It’s interesting to learn that pro teams under dual ownership are developing valuable relationships that are proving to be very beneficial. The Leafs and Raptors coaching staffs are said to be communicating regularly. The Sabres and the Bills also have a good working relationship. Ralph Krueger of the Sabres has apparently met numerous times with Bills head coach Sean McDermott sharing ideas on training methods and how to communicate with today’s athlete.

Oiler fans are not so thrilled any more about last summer’s acquisition of James Neal from the Flames. He started the season like a house on fire running side saddle to Connor McDavid.  Neal scored 6 goals in the Oilers first 3 games but the hot start is a distant memory now. Overall, Neal has 16 goals and 23 points in 41 games but his plus-minus has sunk to minus-24.  Yes, his plus-minus is higher than his point’s total. What’s more, 10 of his goals and 14 of his points have come on the power-play.  It’s all about speed in today’s game and Neal simply can’t handle the pace. Overall, the Oilers lack team speed and it’s no surprise they are in a free fall.  Edmonton is 2-and-8 in their last 10 games and their playoff hopes are fading fast.

If Steve Yzerman wants to turn things around in Detroit, he should fire his entire scouting staff. The Red Wings record at the draft table is abysmal. Over a 5-year period from 2014-2018, the Red Wings drafted only four players on their current roster – Dylan Larkin, Dennis Cholowski, Filip Hronek and Filip Zadina – and the jury is still out on all but Larkin.

Last summer, the Wings reached for German defenseman Moritz Seider with the sixth overall pick, passing on Dylan Couzens, Philip Broberg, Trevor Zegras and Vasily Podkolzin. We will see how that works out. In 2018, the Red Wings passed on Canucks wunderkind Quinn Hughes in order to select Zadina, ignoring the fact Hughes had lived in Michigan for part of his childhood, playing youth hockey there before a year of college hockey with the University of Michigan. In 2017, Detroit overlooked several quality players currently in the NHL in order to take towering centre Michael Rasmussen. In 2015, the Wings whiffed completely with their first round selection of Evgeny Svechnikov.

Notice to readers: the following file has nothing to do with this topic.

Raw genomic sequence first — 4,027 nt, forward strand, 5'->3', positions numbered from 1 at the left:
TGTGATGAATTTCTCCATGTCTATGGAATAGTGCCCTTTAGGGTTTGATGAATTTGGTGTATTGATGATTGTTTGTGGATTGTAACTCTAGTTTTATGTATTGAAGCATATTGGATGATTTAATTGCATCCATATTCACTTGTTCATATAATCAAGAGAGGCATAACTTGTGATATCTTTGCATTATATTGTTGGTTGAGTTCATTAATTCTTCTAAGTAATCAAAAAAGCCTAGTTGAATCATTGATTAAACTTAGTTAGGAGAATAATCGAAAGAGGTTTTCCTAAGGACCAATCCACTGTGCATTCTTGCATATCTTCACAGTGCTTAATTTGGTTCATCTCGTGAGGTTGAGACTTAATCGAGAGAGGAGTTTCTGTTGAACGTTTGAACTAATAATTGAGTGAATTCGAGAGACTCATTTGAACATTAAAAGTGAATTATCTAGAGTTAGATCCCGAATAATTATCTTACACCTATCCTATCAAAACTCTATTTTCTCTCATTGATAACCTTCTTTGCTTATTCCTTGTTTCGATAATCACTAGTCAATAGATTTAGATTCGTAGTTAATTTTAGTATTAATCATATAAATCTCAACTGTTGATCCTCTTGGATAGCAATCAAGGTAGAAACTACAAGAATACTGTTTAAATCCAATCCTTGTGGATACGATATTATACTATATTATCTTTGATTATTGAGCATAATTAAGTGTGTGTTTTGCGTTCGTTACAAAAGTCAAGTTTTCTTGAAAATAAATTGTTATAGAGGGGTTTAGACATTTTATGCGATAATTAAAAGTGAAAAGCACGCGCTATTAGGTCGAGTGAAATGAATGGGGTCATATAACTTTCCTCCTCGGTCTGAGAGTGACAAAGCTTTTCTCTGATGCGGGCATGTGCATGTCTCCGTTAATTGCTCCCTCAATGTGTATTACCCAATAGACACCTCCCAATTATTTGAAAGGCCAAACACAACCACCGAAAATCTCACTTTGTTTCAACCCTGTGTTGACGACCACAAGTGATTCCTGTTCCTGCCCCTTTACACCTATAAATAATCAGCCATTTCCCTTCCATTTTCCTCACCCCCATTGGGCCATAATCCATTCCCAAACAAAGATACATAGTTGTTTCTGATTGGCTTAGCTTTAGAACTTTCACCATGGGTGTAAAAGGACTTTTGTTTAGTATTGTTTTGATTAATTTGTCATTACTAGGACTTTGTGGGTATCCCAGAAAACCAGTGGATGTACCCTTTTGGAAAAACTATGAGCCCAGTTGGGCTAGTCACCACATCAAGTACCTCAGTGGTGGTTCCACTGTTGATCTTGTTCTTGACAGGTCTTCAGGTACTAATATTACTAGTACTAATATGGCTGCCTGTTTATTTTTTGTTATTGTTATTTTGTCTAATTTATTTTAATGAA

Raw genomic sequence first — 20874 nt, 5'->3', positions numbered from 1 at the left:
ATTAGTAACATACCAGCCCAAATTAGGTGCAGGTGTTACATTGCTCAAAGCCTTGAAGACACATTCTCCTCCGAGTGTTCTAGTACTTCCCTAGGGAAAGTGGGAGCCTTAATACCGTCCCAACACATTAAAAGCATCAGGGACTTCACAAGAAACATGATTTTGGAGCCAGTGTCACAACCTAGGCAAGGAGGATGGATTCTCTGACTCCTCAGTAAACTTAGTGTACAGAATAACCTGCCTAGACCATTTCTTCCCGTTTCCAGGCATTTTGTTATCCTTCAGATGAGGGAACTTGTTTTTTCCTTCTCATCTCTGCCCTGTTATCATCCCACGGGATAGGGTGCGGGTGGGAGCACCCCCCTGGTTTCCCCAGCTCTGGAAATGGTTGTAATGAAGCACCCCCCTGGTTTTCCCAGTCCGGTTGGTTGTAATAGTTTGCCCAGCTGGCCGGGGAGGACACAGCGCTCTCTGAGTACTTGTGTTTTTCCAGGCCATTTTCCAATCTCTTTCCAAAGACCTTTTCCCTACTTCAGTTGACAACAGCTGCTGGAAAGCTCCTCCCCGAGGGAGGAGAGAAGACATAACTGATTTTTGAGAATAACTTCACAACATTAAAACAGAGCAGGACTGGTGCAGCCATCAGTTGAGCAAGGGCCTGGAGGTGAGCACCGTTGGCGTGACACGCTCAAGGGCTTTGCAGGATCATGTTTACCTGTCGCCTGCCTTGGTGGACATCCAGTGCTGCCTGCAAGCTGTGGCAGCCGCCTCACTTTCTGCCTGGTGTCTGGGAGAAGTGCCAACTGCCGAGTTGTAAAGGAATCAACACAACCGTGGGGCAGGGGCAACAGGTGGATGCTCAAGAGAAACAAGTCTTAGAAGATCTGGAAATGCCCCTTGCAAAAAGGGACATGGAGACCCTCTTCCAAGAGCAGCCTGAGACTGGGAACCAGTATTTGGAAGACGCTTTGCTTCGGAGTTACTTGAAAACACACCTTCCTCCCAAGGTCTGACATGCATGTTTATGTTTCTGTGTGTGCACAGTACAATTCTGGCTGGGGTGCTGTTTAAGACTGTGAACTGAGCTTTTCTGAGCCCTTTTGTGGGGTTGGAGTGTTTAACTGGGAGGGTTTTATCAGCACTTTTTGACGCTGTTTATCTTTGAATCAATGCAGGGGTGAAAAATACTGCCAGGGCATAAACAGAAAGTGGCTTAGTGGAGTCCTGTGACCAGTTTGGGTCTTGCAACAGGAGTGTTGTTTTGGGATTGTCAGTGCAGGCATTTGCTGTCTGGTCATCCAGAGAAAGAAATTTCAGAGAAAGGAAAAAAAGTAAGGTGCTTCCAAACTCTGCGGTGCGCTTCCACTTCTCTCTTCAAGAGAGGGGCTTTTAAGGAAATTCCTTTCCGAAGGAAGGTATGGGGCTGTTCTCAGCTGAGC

The Red Wings are at the bottom of the league for a reason. Their draft record stinks. You can bottom out all you want but if you can’t identify impact players, especially outside of the first round, you are not going to move the needle.

The Don is Gone – It appears as though Sportsnet is taking a hit since the departure of Don Cherry.  The Hockey Night in Canada ratings have dropped dramatically and you have to believe it’s hurting the network financially. Love him or hate him, Grapes was a cash cow.

A Season in Peril – The Seahawks are full value for their effort against the 49’ers last night in Seattle as Russell Wilson nearly fashioned another miraculous fourth quarter comeback.  Now they have to get ready to head out on the road for next Sunday’s wildcard game in Philadelphia against an equally injury-riddled Eagles team.

Three weeks ago, the Seahawks were riding high at 10-and-2 and in contention to win the division and grab the #1 seed in the NFC.  Three losses and a bevy of injuries later and the Seahawks season is in a shambles.  You never like to see a team’s fortunes determined by injuries but that’s the case this year in Seattle. At last count, they were missing 10 players on offense and another half dozen on defense.

NFL Notebook – The attrition rate for NFL coaches should be high on Black Monday. Doug Marrone is already gone in Jacksonville. Likewise for Ron Rivera in Carolina.  Jason Garrett in Dallas will likely follow him out the door. Likewise for Freddie Kitchens in Cleveland. Others on the hot seat include Anthony Lynn of the Chargers, Pat Shurmur of the Giants and Matt Patricia with the Lions. Several coaches will be spared simply because they are just finishing their first or second year as head coach.